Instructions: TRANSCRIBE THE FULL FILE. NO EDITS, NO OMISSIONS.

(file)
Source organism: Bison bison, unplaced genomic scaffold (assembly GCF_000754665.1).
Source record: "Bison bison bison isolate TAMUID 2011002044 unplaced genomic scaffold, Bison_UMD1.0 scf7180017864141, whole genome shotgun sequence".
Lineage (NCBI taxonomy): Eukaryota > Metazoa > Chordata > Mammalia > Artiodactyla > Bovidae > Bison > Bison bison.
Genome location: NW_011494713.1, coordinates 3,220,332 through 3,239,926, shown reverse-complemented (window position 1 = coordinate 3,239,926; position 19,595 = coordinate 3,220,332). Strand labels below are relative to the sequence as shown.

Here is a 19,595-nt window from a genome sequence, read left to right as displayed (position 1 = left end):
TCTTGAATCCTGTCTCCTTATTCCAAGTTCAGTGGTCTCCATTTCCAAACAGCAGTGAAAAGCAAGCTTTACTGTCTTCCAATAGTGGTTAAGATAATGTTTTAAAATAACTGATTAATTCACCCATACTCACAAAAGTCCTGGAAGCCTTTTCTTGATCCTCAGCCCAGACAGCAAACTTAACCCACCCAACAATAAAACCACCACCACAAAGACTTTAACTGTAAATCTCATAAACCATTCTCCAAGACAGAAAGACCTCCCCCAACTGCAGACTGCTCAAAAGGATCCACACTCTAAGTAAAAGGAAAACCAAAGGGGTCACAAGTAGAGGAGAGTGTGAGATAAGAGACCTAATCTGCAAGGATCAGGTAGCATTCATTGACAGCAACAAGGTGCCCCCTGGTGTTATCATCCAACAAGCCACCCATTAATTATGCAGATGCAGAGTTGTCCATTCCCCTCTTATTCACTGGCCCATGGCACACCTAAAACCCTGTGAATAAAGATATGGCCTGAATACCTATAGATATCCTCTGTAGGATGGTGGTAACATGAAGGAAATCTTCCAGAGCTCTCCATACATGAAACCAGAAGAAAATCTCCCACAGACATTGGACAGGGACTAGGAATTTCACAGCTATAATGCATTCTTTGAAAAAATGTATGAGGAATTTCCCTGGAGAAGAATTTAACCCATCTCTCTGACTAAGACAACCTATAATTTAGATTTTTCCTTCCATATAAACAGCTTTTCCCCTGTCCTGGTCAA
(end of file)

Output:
Source organism: Bison bison, unplaced genomic scaffold (assembly GCF_000754665.1).
Source record: "Bison bison bison isolate TAMUID 2011002044 unplaced genomic scaffold, Bison_UMD1.0 scf7180017864141, whole genome shotgun sequence".
Lineage (NCBI taxonomy): Eukaryota > Metazoa > Chordata > Mammalia > Artiodactyla > Bovidae > Bison > Bison bison.
Genome location: NW_011494713.1, coordinates 3,220,332 through 3,239,926, shown reverse-complemented (window position 1 = coordinate 3,239,926; position 19,595 = coordinate 3,220,332). Strand labels below are relative to the sequence as shown.

Here is a 19,595-nt window from a genome sequence, read left to right as displayed (position 1 = left end):
TCTTGAATCCTGTCTCCTTATTCCAAGTTCAGTGGTCTCCATTTCCAAACAGCAGTGAAAAGCAAGCTTTACTGTCTTCCAATAGTGGTTAAGATAATGTTTTAAAATAACTGATTAATTCACCCATACTCACAAAAGTCCTGGAAGCCTTTTCTTGATCCTCAGCCCAGACAGCAAACTTAACCCACCCAACAATAAAACCACCACCACAAAGACTTTAACTGTAAATCTCATAAACCATTCTCCAAGACAGAAAGACCTCCCCCAACTGCAGACTGCTCAAAAGGATCCACACTCTAAGTAAAAGGAAAACCAAAGGGGTCACAAGTAGAGGAGAGTGTGAGATAAGAGACCTAATCTGCAAGGATCAGGTAGCATTCATTGACAGCAACAAGGTGCCCCCTGGTGTTATCATCCAACAAGCCACCCATTAATTATGCAGATGCAGAGTTGTCCATTCCCCTCTTATTCACTGGCCCATGGCACACCTAAAACCCTGTGAATAAAGATATGGCCTGAATACCTATAGATATCCTCTGTAGGATGGTGGTAACATGAAGGAAATCTTCCAGAGCTCTCCATACATGAAACCAGAAGAAAATCTCCCACAGACATTGGACAGGGACTAGGAATTTCACAGCTATAATGCATTCTTTGAAAAAATGTATGAGGAATTTCCCTGGAGAAGAATTTAACCCATCTCTCTGACTAAGACAACCTATAATTTAGATTTTTCCTTCCATATAAACAGCTTTTCCCCTGTCCTGGTCAA